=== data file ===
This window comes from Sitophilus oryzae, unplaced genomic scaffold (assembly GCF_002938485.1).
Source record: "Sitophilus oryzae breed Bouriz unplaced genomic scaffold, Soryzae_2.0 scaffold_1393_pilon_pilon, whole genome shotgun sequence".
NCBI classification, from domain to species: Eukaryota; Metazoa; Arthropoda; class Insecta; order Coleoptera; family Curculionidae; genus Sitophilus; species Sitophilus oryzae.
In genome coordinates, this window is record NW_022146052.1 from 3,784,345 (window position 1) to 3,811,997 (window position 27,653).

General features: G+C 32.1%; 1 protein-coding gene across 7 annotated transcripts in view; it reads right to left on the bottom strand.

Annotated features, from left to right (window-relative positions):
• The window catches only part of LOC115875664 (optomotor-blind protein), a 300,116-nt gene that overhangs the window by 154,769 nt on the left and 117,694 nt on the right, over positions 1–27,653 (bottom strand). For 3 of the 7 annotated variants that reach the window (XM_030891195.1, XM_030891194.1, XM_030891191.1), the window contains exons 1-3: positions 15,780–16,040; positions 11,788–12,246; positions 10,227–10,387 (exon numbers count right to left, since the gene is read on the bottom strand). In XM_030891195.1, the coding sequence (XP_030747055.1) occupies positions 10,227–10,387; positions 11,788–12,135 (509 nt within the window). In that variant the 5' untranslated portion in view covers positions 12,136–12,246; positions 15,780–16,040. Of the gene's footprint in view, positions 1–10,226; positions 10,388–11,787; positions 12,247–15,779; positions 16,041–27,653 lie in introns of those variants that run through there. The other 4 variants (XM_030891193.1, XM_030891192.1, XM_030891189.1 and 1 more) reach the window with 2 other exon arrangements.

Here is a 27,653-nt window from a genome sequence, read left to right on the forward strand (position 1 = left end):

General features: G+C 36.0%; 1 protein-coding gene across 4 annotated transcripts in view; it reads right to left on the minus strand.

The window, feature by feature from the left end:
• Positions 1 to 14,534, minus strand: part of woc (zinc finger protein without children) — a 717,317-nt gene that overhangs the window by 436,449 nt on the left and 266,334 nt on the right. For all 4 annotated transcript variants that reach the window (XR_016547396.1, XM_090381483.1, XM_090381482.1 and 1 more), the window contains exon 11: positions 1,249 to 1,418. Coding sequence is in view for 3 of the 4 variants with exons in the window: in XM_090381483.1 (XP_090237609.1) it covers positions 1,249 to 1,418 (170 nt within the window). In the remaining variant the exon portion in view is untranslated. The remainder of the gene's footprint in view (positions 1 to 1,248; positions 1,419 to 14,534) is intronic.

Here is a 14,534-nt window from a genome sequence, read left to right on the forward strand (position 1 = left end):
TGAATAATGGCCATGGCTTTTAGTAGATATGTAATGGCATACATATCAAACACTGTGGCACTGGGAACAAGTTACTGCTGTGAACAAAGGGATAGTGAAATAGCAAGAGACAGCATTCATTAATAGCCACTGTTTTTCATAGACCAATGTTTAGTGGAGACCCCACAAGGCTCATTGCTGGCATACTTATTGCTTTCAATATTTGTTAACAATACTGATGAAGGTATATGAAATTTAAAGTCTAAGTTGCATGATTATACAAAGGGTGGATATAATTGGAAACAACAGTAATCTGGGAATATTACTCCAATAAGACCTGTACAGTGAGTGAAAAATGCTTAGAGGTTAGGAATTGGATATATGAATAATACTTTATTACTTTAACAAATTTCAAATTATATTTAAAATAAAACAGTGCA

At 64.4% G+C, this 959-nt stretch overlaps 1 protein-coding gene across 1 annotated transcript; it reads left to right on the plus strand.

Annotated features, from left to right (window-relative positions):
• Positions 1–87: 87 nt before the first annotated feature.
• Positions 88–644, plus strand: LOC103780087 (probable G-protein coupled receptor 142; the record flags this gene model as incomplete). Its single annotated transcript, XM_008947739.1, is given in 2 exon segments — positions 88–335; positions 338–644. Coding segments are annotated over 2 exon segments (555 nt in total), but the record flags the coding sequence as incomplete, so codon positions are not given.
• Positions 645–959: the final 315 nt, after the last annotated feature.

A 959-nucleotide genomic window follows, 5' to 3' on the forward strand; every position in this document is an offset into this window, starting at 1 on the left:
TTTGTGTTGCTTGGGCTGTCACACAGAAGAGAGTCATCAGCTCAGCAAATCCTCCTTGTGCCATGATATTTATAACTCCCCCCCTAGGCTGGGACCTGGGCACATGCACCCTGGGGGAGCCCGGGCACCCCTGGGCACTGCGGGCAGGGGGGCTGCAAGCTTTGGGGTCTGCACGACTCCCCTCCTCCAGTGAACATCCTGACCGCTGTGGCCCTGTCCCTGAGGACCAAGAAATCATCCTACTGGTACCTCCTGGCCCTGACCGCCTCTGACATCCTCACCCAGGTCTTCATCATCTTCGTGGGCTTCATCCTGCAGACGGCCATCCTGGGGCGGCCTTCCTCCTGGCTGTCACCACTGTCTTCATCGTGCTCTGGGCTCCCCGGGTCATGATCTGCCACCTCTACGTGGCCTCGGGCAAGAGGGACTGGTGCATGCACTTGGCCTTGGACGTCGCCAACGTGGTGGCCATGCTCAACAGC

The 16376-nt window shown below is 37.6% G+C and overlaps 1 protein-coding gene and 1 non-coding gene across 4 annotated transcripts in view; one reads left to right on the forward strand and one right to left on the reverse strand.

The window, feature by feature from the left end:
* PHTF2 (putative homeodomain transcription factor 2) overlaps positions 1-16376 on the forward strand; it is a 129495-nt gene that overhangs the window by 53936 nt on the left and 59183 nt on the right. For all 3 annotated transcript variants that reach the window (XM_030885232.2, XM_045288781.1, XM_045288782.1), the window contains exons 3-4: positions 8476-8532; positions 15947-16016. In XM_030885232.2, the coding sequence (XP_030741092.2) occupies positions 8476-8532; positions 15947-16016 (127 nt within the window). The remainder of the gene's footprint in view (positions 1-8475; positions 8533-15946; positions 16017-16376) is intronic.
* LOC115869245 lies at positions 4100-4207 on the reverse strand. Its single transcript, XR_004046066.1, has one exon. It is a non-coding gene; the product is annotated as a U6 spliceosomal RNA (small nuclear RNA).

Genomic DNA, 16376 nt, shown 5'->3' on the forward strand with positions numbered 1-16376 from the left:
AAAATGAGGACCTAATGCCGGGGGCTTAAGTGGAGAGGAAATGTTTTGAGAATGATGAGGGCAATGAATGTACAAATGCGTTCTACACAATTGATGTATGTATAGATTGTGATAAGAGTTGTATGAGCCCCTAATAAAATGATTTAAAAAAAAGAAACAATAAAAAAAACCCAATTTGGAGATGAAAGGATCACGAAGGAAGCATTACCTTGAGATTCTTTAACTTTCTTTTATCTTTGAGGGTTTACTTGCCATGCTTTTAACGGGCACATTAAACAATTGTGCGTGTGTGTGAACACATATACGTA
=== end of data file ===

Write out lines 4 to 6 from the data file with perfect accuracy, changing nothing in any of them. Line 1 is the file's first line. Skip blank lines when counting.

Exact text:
In genome coordinates, this window is record NW_022146052.1 from 3,784,345 (window position 1) to 3,811,997 (window position 27,653).

General features: G+C 32.1%; 1 protein-coding gene across 7 annotated transcripts in view; it reads right to left on the bottom strand.

Annotated features, from left to right (window-relative positions):